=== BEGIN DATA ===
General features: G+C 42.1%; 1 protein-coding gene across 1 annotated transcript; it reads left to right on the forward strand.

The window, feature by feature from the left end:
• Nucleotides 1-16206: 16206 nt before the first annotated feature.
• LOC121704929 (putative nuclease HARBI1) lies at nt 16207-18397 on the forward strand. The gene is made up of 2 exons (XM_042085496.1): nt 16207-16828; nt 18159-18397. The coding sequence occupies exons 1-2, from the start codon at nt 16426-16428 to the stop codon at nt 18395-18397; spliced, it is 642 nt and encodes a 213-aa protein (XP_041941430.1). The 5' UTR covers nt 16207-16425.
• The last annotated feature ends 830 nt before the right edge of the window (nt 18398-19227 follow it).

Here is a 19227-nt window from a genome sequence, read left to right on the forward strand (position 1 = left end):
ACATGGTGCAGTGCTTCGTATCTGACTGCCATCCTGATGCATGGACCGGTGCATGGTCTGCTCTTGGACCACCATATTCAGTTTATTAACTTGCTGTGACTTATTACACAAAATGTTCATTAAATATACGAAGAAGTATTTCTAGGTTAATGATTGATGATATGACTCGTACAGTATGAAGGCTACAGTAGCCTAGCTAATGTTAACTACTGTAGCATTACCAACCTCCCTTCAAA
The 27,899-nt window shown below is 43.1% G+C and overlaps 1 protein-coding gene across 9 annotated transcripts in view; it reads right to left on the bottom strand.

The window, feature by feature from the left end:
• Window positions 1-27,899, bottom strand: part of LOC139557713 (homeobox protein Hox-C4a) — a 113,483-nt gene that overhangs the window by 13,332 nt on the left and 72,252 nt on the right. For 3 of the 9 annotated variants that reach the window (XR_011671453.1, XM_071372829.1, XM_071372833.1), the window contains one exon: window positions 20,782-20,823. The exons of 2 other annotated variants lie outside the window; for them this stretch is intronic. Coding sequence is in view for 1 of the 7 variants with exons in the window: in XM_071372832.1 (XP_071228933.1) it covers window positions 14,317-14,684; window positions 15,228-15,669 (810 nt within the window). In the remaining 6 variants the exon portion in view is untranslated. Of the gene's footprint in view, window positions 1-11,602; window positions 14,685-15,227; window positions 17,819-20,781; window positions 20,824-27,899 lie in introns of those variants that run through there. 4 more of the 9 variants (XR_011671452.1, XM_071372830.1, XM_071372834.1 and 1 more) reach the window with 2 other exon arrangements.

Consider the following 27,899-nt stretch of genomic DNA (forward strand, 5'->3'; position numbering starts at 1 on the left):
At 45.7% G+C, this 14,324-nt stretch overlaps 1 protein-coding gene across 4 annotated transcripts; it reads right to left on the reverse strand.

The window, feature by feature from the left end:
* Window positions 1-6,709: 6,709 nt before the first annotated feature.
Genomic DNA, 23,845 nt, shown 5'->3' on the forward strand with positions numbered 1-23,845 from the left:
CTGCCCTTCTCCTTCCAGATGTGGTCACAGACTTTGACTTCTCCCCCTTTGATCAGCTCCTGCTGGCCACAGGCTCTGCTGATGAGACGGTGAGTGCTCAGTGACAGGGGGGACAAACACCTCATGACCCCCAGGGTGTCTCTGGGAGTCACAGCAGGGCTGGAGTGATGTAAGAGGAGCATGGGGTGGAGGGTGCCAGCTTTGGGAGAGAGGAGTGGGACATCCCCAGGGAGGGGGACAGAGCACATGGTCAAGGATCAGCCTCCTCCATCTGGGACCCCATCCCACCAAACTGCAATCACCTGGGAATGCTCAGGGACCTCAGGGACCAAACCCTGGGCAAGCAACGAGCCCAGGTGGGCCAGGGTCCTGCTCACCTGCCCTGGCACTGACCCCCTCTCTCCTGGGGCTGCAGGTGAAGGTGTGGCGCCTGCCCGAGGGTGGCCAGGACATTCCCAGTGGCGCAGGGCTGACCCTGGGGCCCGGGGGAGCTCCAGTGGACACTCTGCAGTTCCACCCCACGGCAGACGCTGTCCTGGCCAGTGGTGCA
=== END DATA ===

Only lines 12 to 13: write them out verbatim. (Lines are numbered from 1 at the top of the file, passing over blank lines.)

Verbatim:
At 45.7% G+C, this 14,324-nt stretch overlaps 1 protein-coding gene across 4 annotated transcripts; it reads right to left on the reverse strand.

The window, feature by feature from the left end: